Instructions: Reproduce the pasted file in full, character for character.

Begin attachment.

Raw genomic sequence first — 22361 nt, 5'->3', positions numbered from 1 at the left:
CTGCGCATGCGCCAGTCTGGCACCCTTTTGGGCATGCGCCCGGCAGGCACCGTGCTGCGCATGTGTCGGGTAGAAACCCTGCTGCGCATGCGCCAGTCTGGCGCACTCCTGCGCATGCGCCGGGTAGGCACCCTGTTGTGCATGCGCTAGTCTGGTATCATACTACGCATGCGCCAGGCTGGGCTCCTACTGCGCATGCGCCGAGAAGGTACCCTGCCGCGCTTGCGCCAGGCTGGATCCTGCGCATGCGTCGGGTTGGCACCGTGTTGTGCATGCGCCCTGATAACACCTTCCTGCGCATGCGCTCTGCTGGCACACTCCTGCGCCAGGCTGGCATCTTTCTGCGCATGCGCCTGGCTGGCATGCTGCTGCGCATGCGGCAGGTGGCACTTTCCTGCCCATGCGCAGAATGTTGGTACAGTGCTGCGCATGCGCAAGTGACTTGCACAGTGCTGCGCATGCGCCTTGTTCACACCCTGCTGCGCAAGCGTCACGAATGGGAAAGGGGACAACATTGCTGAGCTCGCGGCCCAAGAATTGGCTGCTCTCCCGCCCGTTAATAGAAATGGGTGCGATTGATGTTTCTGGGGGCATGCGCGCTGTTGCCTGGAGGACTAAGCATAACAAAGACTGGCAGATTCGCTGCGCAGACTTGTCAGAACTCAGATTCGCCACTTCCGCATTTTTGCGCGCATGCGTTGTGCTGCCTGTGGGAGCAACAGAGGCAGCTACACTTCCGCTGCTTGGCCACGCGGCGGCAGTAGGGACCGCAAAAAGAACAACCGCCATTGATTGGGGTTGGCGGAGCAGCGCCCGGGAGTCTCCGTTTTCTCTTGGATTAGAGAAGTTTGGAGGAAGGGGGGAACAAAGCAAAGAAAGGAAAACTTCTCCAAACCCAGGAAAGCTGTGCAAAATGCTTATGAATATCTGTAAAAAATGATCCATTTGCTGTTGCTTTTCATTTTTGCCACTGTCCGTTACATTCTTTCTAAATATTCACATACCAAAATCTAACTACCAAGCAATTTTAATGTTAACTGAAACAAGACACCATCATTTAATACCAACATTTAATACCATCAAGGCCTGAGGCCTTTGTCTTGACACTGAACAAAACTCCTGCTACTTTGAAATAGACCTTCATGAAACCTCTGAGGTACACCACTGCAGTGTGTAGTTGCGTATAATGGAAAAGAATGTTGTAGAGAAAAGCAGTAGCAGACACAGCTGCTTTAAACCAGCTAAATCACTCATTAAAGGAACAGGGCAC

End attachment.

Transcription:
Raw genomic sequence first — 22361 nt, 5'->3', positions numbered from 1 at the left:
CTGCGCATGCGCCAGTCTGGCACCCTTTTGGGCATGCGCCCGGCAGGCACCGTGCTGCGCATGTGTCGGGTAGAAACCCTGCTGCGCATGCGCCAGTCTGGCGCACTCCTGCGCATGCGCCGGGTAGGCACCCTGTTGTGCATGCGCTAGTCTGGTATCATACTACGCATGCGCCAGGCTGGGCTCCTACTGCGCATGCGCCGAGAAGGTACCCTGCCGCGCTTGCGCCAGGCTGGATCCTGCGCATGCGTCGGGTTGGCACCGTGTTGTGCATGCGCCCTGATAACACCTTCCTGCGCATGCGCTCTGCTGGCACACTCCTGCGCCAGGCTGGCATCTTTCTGCGCATGCGCCTGGCTGGCATGCTGCTGCGCATGCGGCAGGTGGCACTTTCCTGCCCATGCGCAGAATGTTGGTACAGTGCTGCGCATGCGCAAGTGACTTGCACAGTGCTGCGCATGCGCCTTGTTCACACCCTGCTGCGCAAGCGTCACGAATGGGAAAGGGGACAACATTGCTGAGCTCGCGGCCCAAGAATTGGCTGCTCTCCCGCCCGTTAATAGAAATGGGTGCGATTGATGTTTCTGGGGGCATGCGCGCTGTTGCCTGGAGGACTAAGCATAACAAAGACTGGCAGATTCGCTGCGCAGACTTGTCAGAACTCAGATTCGCCACTTCCGCATTTTTGCGCGCATGCGTTGTGCTGCCTGTGGGAGCAACAGAGGCAGCTACACTTCCGCTGCTTGGCCACGCGGCGGCAGTAGGGACCGCAAAAAGAACAACCGCCATTGATTGGGGTTGGCGGAGCAGCGCCCGGGAGTCTCCGTTTTCTCTTGGATTAGAGAAGTTTGGAGGAAGGGGGGAACAAAGCAAAGAAAGGAAAACTTCTCCAAACCCAGGAAAGCTGTGCAAAATGCTTATGAATATCTGTAAAAAATGATCCATTTGCTGTTGCTTTTCATTTTTGCCACTGTCCGTTACATTCTTTCTAAATATTCACATACCAAAATCTAACTACCAAGCAATTTTAATGTTAACTGAAACAAGACACCATCATTTAATACCAACATTTAATACCATCAAGGCCTGAGGCCTTTGTCTTGACACTGAACAAAACTCCTGCTACTTTGAAATAGACCTTCATGAAACCTCTGAGGTACACCACTGCAGTGTGTAGTTGCGTATAATGGAAAAGAATGTTGTAGAGAAAAGCAGTAGCAGACACAGCTGCTTTAAACCAGCTAAATCACTCATTAAAGGAACAGGGCAC